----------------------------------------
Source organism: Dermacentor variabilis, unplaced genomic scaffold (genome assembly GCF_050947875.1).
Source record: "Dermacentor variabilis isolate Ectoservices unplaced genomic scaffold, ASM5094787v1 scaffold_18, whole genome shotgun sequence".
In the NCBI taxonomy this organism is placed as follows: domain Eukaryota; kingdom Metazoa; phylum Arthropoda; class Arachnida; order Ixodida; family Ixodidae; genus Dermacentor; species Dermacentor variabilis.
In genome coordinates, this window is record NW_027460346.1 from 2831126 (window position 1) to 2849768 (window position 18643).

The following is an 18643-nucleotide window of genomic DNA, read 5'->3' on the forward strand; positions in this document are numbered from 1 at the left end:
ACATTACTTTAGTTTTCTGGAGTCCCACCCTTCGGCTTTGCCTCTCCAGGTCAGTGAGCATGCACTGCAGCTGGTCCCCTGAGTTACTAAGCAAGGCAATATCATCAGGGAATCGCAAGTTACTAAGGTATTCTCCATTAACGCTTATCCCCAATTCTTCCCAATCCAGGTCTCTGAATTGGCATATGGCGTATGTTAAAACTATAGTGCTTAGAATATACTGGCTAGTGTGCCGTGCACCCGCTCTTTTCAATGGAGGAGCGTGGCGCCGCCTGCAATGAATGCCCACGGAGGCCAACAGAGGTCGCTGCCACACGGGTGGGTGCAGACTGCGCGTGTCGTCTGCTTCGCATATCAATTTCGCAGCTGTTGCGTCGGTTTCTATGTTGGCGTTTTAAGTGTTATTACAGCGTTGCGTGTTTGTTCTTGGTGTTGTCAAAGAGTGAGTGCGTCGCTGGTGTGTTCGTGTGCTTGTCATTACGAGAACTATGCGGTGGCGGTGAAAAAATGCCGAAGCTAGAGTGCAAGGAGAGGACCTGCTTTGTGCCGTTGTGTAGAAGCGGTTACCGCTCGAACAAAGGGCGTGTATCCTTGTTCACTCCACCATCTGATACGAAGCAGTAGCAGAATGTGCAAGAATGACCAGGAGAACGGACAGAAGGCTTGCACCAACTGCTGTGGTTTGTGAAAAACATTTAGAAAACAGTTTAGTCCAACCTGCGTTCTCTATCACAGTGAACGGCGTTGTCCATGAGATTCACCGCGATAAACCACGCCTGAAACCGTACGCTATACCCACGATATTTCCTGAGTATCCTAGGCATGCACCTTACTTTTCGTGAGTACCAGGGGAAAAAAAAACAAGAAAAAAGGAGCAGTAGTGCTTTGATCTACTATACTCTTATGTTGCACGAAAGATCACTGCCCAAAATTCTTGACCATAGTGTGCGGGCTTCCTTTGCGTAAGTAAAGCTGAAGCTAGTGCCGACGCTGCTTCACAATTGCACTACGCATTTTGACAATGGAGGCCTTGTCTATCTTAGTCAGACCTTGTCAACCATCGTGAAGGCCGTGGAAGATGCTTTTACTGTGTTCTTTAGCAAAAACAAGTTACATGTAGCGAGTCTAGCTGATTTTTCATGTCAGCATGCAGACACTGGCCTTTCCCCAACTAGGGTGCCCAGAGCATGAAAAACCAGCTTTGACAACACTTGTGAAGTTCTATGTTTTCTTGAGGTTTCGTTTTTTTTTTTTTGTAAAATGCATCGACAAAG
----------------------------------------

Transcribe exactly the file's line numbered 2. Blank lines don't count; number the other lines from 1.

Source record: "Dermacentor variabilis isolate Ectoservices unplaced genomic scaffold, ASM5094787v1 scaffold_18, whole genome shotgun sequence".